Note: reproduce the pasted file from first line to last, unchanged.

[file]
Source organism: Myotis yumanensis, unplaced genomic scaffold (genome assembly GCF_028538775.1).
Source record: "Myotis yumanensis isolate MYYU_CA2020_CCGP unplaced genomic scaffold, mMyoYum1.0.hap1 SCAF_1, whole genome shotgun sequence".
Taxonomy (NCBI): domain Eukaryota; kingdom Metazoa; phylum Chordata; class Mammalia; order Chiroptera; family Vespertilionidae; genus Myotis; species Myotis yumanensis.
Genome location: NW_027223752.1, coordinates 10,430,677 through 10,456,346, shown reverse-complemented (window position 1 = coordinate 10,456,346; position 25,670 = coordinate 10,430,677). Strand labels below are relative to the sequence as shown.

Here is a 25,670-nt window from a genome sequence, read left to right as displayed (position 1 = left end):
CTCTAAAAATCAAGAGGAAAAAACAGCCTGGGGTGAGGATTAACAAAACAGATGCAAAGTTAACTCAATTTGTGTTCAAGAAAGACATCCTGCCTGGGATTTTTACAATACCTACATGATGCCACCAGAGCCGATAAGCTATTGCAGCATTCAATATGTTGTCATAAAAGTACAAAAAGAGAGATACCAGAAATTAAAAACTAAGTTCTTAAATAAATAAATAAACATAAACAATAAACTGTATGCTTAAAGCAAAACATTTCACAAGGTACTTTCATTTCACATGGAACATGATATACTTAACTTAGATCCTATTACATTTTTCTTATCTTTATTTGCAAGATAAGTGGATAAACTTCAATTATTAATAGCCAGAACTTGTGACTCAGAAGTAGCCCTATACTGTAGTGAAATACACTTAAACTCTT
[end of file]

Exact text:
Source organism: Myotis yumanensis, unplaced genomic scaffold (genome assembly GCF_028538775.1).
Source record: "Myotis yumanensis isolate MYYU_CA2020_CCGP unplaced genomic scaffold, mMyoYum1.0.hap1 SCAF_1, whole genome shotgun sequence".
Taxonomy (NCBI): domain Eukaryota; kingdom Metazoa; phylum Chordata; class Mammalia; order Chiroptera; family Vespertilionidae; genus Myotis; species Myotis yumanensis.
Genome location: NW_027223752.1, coordinates 10,430,677 through 10,456,346, shown reverse-complemented (window position 1 = coordinate 10,456,346; position 25,670 = coordinate 10,430,677). Strand labels below are relative to the sequence as shown.

Here is a 25,670-nt window from a genome sequence, read left to right as displayed (position 1 = left end):
CTCTAAAAATCAAGAGGAAAAAACAGCCTGGGGTGAGGATTAACAAAACAGATGCAAAGTTAACTCAATTTGTGTTCAAGAAAGACATCCTGCCTGGGATTTTTACAATACCTACATGATGCCACCAGAGCCGATAAGCTATTGCAGCATTCAATATGTTGTCATAAAAGTACAAAAAGAGAGATACCAGAAATTAAAAACTAAGTTCTTAAATAAATAAATAAACATAAACAATAAACTGTATGCTTAAAGCAAAACATTTCACAAGGTACTTTCATTTCACATGGAACATGATATACTTAACTTAGATCCTATTACATTTTTCTTATCTTTATTTGCAAGATAAGTGGATAAACTTCAATTATTAATAGCCAGAACTTGTGACTCAGAAGTAGCCCTATACTGTAGTGAAATACACTTAAACTCTT